Fresh Water 

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Proper sanitation is key to health and safety on highly traveled wilderness trails.

Thousands of hikers traversing a limited number of trails presents health risks if proper sanitation procedures aren't followed. When hiking the trails, there are plenty of wide open spaces for "cat holes" along the way but at the camp sites, where campers are concentrated, finding a suitable location can be problematic. At most campsites, Philmont provides a "red roof" which is a simple outhouse with a red roof. Just be sure to bring your own paper!

Since hundreds of meals are prepared in each campsite every week, proper disposal of KP water is important. For starters, "gray water" as it's called, could quickly attract flies and other nuisances, not to mention the fact that this could become a breeding ground for disease. There's another very important reason for proper disposal of kitchen clean up: If bears pick up the scent of food, they may be attracted to the camp site. The last thing you want to brag about in your camping adventure is being awakened by a bear digging through your tent or your pack.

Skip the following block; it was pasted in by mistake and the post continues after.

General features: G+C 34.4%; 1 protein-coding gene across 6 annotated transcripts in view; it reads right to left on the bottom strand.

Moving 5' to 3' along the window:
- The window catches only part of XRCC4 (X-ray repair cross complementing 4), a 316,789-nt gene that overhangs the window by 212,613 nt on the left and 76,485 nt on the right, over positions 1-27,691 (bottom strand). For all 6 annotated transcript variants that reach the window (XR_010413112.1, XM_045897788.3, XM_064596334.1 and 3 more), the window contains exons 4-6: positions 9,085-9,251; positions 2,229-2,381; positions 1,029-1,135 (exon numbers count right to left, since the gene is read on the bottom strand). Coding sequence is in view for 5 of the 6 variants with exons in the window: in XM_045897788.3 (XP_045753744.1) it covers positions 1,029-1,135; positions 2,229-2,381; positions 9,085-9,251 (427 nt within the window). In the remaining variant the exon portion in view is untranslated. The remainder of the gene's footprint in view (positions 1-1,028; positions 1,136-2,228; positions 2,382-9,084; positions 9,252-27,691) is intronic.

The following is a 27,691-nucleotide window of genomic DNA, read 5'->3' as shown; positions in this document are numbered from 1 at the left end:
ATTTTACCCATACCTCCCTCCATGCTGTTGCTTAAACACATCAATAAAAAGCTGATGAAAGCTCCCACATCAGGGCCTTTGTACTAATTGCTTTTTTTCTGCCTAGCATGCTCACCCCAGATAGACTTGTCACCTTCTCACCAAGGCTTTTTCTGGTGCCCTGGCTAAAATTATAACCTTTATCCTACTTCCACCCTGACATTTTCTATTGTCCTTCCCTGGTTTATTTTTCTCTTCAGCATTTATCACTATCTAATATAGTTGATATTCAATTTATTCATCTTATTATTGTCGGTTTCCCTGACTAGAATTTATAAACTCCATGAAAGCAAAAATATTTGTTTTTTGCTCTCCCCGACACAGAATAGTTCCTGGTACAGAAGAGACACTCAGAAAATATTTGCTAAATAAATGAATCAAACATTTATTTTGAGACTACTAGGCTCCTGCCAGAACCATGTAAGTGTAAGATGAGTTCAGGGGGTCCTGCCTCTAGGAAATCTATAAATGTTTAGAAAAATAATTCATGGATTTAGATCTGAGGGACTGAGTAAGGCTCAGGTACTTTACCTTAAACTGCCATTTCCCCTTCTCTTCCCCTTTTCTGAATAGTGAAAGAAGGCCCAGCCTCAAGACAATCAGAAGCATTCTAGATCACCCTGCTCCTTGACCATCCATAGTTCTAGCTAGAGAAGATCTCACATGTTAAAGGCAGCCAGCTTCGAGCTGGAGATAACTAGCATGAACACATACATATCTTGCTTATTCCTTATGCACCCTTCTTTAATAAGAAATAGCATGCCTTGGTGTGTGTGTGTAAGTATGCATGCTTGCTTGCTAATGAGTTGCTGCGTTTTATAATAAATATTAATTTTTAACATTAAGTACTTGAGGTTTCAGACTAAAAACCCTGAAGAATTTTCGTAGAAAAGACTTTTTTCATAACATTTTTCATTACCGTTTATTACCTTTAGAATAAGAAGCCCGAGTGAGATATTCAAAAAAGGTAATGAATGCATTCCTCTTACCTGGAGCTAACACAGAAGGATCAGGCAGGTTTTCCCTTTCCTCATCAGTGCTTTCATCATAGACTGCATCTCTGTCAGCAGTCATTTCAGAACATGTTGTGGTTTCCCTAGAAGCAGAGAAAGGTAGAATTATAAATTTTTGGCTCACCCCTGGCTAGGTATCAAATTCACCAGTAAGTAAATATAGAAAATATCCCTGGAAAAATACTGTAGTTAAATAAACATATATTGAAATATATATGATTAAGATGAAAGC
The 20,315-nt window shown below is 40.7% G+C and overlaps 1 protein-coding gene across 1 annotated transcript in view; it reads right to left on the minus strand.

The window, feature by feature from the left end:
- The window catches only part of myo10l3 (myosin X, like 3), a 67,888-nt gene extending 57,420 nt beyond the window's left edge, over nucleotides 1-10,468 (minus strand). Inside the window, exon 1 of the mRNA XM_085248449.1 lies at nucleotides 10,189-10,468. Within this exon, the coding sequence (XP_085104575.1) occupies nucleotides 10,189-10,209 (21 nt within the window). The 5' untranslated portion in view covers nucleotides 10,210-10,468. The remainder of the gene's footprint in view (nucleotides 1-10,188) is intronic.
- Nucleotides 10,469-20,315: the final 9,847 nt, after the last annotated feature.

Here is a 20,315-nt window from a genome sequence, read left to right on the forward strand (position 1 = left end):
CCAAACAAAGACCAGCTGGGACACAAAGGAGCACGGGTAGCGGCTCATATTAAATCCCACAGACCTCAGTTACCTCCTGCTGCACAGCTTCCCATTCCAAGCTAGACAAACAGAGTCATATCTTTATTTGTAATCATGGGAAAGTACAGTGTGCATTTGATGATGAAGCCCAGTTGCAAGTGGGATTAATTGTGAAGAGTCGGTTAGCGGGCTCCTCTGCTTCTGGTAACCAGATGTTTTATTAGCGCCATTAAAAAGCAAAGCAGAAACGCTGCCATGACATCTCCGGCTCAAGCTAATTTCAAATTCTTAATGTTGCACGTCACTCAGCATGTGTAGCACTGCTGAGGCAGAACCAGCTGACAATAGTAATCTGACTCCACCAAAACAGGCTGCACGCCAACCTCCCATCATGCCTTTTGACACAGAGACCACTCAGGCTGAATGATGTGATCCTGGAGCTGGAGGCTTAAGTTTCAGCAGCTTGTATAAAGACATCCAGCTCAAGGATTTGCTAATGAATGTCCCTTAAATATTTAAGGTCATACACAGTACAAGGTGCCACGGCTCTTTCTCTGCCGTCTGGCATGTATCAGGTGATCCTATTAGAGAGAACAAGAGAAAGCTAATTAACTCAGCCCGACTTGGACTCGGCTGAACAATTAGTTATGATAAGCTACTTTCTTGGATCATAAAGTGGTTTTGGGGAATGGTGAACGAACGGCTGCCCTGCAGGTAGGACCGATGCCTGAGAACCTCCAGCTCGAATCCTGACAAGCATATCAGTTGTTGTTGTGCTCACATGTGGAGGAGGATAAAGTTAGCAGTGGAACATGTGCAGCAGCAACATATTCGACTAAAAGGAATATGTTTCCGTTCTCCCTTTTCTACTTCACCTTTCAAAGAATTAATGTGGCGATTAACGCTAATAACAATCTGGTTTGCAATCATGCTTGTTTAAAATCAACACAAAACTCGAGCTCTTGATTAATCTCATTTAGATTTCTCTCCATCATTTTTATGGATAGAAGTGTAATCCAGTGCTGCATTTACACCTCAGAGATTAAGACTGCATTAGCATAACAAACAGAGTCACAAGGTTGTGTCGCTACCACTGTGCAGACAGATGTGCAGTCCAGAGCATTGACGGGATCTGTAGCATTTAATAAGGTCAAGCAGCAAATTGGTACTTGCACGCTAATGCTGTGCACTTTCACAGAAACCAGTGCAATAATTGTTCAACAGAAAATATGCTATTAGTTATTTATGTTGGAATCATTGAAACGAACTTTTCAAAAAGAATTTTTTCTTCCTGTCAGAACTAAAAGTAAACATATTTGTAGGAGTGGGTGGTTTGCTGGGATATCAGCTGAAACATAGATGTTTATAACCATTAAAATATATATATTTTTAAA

To facilitate kitchen duty in a safe and sanitary manner, Philmont has installed kitchen sumps at every campsite. This system consists of a receptor with a filter which traps large food particles and a leech line which allows kitchen water to percolate into the soil below grade. Any food particles too large to get through the receptor screen must be packed out for proper disposal.  Below is a photo of the typical receptor. It should be noted that when properly done, kitchen clean up will have very few food particles because until soap is added, everything in the pot is edible and as such, should be eaten.




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